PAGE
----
School system earns reaccreditationPublished 9:33am Thursday, March 7, 2013
Elmore County School System officials received the news they were hoping for last Wednesday. At a special called meeting, representatives of AdvancEd told a gathering of board members, principals, teachers and others that they would recommend the system’s reaccreditation as a quality school district.
“I am just so grateful for the Elmore County schools family,” said Dr. Jeff Langham, superintendent. “Of the many things I’m excited about in this report is our self-validation – to know we have no blind spots and are aware of both our areas of strength and those that need improvement. This has been an enormously valuable process.”
And the process was a lengthy one. The system spent 18 months working on an internal review to as part of the reaccreditation process. AdvancEd representatives conducted interviews with various system employees, made site visits to campuses across the county and reviewed the system’s reports and documentation over a three-day period.
The culmination of those efforts was the preliminary report presented last week.
“Our impressions were all very positive,” said Dr. George Griffin, lead evaluator of the review team.
“Among the notable practices we found was that district leadership and staff act with a targeted focus on teaching and learning. Curriculum, instruction and assessments are monitored and adjusted systematically. Teachers, support staff and all personnel are committed to the lifetime learning and success of all students.”
He explained that review team members made independent evaluations and those were combined for the overall “scores” for the system.
In “learning environment” criteria, the system scored a high of 3.2 for well-managed learning through a 2.1 for digital learning.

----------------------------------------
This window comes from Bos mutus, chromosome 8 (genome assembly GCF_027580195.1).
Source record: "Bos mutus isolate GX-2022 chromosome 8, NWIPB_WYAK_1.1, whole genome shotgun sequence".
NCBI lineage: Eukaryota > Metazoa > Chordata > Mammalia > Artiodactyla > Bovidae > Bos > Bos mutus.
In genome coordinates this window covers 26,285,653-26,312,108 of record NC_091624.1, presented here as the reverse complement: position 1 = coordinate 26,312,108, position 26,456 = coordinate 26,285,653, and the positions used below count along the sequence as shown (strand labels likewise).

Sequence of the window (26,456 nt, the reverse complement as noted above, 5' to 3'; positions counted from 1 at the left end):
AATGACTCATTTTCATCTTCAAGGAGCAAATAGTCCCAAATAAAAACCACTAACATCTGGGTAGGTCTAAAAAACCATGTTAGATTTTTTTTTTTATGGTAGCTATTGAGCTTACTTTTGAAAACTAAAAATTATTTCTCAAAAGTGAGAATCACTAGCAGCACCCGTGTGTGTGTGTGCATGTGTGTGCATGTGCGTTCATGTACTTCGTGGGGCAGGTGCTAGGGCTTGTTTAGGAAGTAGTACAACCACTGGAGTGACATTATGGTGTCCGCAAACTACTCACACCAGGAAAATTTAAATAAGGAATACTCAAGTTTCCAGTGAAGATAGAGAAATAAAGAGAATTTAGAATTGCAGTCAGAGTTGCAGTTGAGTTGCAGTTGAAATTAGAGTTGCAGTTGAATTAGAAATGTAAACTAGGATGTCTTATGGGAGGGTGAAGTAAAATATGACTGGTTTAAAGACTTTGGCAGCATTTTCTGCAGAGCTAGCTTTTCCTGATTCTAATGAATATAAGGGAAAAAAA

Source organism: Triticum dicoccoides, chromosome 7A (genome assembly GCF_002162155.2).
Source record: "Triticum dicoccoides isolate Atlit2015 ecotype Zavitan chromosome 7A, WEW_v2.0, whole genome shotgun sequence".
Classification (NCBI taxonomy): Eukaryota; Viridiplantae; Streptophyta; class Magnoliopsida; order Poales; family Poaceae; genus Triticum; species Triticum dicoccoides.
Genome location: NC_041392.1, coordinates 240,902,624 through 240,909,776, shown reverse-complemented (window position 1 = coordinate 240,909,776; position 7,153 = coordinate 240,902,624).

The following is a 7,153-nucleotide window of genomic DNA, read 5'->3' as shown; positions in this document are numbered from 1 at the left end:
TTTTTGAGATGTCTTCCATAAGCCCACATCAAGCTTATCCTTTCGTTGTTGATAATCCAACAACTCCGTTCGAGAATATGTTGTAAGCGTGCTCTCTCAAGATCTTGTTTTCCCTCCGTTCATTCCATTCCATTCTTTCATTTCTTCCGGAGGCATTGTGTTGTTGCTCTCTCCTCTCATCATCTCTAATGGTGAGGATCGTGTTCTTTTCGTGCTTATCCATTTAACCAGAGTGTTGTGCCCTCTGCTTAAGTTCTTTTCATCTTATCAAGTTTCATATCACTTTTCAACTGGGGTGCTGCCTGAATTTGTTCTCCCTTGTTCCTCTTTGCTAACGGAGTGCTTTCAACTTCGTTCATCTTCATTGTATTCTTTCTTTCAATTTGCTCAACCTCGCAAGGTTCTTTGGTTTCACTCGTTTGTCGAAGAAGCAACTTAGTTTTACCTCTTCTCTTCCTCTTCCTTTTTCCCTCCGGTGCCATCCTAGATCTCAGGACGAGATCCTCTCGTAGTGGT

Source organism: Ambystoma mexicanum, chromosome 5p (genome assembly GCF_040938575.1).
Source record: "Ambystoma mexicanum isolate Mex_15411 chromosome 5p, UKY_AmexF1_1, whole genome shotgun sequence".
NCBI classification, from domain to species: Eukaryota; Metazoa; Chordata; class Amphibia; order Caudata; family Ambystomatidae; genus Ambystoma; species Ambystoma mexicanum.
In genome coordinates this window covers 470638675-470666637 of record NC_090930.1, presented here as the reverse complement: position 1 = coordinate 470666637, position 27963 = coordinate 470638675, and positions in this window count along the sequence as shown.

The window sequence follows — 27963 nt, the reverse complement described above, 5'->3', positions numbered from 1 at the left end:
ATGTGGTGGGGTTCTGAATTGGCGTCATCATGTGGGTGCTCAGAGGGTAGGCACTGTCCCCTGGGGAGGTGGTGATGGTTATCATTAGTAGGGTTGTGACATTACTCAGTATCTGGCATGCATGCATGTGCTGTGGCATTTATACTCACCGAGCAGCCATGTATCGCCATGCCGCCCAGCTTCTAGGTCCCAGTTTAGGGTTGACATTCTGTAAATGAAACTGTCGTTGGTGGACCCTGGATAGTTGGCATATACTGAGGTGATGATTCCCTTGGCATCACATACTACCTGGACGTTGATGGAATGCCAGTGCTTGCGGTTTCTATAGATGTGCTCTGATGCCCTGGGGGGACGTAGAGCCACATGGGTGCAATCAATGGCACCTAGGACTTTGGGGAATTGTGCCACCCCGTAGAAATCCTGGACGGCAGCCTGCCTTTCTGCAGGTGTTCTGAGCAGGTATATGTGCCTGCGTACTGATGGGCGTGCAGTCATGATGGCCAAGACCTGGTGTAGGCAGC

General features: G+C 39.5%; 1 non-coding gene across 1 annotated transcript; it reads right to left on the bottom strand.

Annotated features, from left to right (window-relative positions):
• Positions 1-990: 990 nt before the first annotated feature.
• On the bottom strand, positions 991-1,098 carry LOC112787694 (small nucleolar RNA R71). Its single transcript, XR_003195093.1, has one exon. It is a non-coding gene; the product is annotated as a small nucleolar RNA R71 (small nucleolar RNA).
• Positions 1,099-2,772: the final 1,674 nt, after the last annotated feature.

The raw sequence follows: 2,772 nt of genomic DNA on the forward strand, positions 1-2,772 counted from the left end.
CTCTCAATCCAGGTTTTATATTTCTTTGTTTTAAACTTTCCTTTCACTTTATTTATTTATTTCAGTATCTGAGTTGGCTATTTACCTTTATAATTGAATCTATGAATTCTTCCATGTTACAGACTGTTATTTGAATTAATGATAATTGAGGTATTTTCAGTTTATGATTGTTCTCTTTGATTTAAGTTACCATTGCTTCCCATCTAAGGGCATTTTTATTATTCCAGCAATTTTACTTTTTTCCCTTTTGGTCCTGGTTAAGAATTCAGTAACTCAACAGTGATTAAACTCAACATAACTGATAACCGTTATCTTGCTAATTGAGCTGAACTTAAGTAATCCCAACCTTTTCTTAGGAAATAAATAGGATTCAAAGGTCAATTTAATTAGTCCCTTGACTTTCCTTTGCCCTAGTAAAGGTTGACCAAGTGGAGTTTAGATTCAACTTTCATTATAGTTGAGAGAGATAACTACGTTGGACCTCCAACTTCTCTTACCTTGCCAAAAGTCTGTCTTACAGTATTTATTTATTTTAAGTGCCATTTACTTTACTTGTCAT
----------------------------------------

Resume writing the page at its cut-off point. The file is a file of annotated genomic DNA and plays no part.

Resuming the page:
Griffin said the digital learning score was a good one.
“This (digital learning score) is actually higher than anywhere else I’ve been,” he said. “The score reflects students using technology when we happen to be in the classroom, not the quality of the technology itself.”
The review committee offered only one required action – to develop/devise, implement and monitor a repertoire of instructional strategies that are student-centered in content and age-appropriate. The district will be expected to submit a follow-up report in two years describing its response and self-evaluation of progress.
The local portion of the reaccreditation process was led by Jennie Barrett, who served as the district’s internal facilitator in charge of preparing for the review team.
“I’ve been waiting for this day for nearly two years,” said Barrett. “I just appreciate all of the system’s employees and their willingness to help. Everybody I asked for something came through and was there to do whatever was needed.”
The final report from AdvancEd will be delivered to the system in about 30 business days, Griffin said. The system first received district accreditation in 2008 and reaccreditation is scheduled every five years.
AdvancEd works with 30,000 public and private schools in the United States and 70 countries around the world.